Willie Mays & the Giants Bring the World Series Trophy To New York & Honor Their New York History

As a member of Bill Kent's NY Baseball Giants Nostalgia Society, darthmaz & I were able to attend the Giants return to New York, as they displayed their World Series trophy. More importantly on the bill was special guest, the great Willie Mays. 

The event was held at the Westin Hotel on 42nd St. off 3rd Ave, for invited guests only. The room was full of a huge group of Giants fans, many of them, long time New York Giants fans from the days of the Polo Grounds. They came from all over the country for this very special event. The Giants baseball club, remembers its roots in New York & continues to honor it's history in the city. The team was actually in New York City longer than they have been in San Francisco. 

 The Giants brought along their top Management; Brian Sabean, Larry Baer & owner Peter Magowan. McGowan, born in New York, told his interesting story of how he grew up a Giants fan, watching Willie Mays at the Polo Grounds. Heartbroken as 14 year old, when the Giants left New York, his family also soon moved out West as well. Eventually Magowan, the grandson to Merrill Lynch & Safeway co-founder, would become the principal owner of the Giants in 1993. He rebuilt the franchise, kept the team in San Francisco, built a new ballpark & has made them one of the most successful teams of this era. 


The highlight of this day for me & everyone else was being in the same room as Willie Mays. He received a standing ovation as he entered the room & again when he spoke. His speeches & stories were outstanding. 

When the Sey Hey Kid talks about baseball, he lights up & has a passion in his voice. You can feel his excitement, love & respect for the game, even after all these years. He remembered how New York embraced him as a 19 year old rookie, when he arrived from Birmingham, Alabama. Team mate Sid Gordon said to him, "welcome home Willie" & he said "welcome home? I'm from Alabama"!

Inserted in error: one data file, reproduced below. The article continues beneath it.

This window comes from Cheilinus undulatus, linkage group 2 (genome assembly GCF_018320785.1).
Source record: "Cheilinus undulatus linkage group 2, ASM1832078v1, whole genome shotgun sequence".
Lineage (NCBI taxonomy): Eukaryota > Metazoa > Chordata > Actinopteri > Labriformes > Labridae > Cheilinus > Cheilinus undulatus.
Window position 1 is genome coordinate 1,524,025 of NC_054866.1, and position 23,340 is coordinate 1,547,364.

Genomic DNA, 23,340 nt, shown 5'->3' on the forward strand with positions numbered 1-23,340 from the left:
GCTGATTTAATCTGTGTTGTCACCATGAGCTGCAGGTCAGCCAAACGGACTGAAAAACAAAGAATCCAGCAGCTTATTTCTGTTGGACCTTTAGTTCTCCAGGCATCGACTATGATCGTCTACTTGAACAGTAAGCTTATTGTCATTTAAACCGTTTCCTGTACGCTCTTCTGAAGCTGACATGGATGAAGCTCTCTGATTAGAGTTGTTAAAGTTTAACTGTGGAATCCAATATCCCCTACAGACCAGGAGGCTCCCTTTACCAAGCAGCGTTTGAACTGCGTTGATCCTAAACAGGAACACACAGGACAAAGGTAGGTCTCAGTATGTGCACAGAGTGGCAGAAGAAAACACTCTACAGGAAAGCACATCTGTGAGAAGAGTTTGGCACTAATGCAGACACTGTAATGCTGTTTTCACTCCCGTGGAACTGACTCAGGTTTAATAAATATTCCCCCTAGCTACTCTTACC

He was scared of the big city & the big leagues as well, in the very beginning. He spoke with high praise of how Leo Durocher & his wife, actress Lorraine Day cared for him. The team had him live with a family in Washington Heights & had a responsible adult stay with him at all times, so he could not get into trouble in the big city. New York will always be a home for him. 

He said he wanted to retire before the final season of his career, while playing with the 1973 Mets. He asked the advice of a local sports writer & when he hit five HRs in spring training, he felt he could do one more year. He said it was a thrill to play in another World Series for New York. Mays said he felt the Mets had the better team & should have won that 1973 World Series over Oakland. 

On no one getting into the Hall of Fame this year, he said it's up to the writers, but he feels someone should get into the Hall every year. It's good for baseball, as well as the Hall of Fame itself, in Cooperstown. 

He was asked about his legendary four HR game, against the Milwaukee Braves in 1961. Sharp as a tack, he seemed to remember every detail of the day. He said he wasn't even going to play that day, because he had eaten ribs that night before & his stomach felt ill. But Joe Amalfitano's came to him & said "I got your bat, I got your bat". Then during batting practice he hit four HRs & put himself back in the lineup, telling his manager "the bat told me to play". Although he hit four HRs that day, he said he hit another long ball that game that Hank Aaron caught as it was going over the fence. Then in the top of the 9th inning, he was on deck, ready at a chance to hit number five on the day, but Jim Davenport grounded out to end the game. He said he still bothers Davenport about that to this day.